Misrepresenting your deductions 

Overestimating how much money you can deduct from your taxable income is a dangerous game to play. From charitable deductions and business expenses to home office deductions and other potential tax breaks, claiming too many deductions can ultimately be a red flag to the IRS. 

This is especially true if your deductions are substantially higher this year than they were in prior years. Be honest about your charitable contributions, the size of your home office, and other specifics pertaining to any and all tax deductions that you claim. When possible, obtain and hold on to receipts that you can provide to the IRS in the event that you are audited as a result of the deductions you are claiming. 

If you claim a variety of deductions when filing your taxes, you are automatically at risk of being audited because deductions often draw attention to you. Be sure that any deductions you claim can be proved with documentation in the event that you are selected for an audit.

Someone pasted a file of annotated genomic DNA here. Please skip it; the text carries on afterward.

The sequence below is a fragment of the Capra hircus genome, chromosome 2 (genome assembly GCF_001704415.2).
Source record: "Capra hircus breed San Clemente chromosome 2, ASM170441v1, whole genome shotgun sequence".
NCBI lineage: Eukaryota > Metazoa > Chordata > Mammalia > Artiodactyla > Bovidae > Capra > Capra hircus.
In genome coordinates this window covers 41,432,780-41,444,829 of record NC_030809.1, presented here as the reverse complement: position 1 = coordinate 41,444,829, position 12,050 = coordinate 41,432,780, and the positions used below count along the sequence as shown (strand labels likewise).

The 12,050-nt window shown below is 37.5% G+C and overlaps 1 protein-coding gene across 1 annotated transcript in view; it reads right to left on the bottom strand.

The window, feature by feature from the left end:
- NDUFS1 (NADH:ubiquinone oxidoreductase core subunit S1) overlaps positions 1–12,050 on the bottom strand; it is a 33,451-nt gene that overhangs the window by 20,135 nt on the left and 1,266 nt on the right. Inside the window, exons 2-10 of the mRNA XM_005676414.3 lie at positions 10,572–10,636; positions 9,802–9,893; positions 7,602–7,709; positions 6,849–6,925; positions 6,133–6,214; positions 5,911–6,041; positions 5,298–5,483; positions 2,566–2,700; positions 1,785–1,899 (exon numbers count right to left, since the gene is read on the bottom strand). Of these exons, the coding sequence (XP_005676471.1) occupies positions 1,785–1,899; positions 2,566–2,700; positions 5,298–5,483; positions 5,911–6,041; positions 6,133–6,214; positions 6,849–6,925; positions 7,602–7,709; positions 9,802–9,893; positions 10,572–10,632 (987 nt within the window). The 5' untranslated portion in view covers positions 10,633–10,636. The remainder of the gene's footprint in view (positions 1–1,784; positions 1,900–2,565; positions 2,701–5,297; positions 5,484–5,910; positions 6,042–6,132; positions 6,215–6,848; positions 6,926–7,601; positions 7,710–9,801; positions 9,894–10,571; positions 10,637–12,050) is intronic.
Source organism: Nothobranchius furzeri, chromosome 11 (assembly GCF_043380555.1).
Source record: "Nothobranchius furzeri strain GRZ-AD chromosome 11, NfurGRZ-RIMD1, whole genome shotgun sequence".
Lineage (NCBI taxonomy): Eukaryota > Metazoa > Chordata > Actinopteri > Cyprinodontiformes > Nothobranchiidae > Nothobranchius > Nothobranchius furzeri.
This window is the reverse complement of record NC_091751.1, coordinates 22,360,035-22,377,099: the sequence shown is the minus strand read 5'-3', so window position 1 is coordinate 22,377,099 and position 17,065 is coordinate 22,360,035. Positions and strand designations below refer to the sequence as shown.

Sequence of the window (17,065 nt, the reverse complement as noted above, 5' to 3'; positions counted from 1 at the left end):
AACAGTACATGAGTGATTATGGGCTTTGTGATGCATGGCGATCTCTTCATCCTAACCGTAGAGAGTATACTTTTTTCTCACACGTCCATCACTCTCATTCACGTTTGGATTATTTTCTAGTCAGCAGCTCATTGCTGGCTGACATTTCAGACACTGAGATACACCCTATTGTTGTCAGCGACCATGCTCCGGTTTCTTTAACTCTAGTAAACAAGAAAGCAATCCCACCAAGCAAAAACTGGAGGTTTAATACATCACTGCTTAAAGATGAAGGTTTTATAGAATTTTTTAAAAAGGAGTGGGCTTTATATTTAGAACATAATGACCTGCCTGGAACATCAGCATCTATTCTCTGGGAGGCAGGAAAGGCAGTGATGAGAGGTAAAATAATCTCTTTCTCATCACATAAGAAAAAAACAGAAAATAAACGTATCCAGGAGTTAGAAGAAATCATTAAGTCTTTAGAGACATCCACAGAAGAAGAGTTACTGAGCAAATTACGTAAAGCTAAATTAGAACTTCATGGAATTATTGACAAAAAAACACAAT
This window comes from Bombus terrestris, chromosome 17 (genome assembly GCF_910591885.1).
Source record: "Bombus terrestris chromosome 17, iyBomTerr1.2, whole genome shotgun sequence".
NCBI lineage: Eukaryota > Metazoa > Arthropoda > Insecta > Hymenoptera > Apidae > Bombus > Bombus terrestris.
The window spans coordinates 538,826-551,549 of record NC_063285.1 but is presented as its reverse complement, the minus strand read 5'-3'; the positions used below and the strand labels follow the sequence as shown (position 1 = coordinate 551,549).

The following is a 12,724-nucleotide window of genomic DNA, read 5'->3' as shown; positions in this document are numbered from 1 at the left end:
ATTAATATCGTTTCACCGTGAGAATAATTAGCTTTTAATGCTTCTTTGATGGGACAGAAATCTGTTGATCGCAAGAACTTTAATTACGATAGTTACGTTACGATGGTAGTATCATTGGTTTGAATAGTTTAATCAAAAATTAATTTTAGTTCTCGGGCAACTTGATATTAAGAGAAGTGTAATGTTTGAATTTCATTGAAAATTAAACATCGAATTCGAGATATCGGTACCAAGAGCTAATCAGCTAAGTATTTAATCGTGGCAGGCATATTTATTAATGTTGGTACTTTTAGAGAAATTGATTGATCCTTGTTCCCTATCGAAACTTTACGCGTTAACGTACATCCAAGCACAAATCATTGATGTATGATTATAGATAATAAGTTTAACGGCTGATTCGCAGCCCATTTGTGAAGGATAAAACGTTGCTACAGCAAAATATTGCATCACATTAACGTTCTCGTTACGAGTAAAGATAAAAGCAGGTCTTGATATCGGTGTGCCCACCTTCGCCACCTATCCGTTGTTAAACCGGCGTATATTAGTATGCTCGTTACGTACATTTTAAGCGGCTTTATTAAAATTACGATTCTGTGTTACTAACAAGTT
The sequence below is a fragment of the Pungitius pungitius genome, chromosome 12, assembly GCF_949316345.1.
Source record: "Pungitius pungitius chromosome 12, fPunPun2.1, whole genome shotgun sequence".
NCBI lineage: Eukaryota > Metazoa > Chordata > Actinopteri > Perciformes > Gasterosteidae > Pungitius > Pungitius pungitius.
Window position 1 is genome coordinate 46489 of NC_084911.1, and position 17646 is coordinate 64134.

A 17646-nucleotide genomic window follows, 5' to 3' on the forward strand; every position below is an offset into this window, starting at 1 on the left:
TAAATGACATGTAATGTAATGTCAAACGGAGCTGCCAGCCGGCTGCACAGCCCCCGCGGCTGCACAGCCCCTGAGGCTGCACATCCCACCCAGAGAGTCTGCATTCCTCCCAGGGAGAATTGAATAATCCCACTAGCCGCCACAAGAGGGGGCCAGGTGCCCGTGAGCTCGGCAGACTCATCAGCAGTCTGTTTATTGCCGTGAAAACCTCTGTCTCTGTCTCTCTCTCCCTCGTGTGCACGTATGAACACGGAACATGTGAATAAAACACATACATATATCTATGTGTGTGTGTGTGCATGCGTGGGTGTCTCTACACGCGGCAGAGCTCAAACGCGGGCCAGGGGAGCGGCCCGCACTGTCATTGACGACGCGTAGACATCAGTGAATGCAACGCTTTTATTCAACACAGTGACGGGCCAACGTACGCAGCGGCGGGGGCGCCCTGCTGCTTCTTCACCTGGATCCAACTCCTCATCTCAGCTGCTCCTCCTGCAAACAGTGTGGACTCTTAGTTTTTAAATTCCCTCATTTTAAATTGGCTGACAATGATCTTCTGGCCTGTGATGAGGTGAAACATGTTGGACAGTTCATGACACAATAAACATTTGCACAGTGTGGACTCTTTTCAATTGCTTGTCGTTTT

Choosing the wrong filing status

It is imperative that you select the proper filing status for yourself and your circumstances. With the help of a reputable tax professional, you can ensure that you are making the right selection. If you change your filing status in a way that is drastically different from your prior filing status, you might cause heads to turn at the IRS. 

For instance, if you're recently divorced, but you try to claim head of household or single for the year you were still married, the IRS will likely investigate. There are different filing status options for a reason, so make sure you select the status that is accurate for you. 

Falsely claiming dependents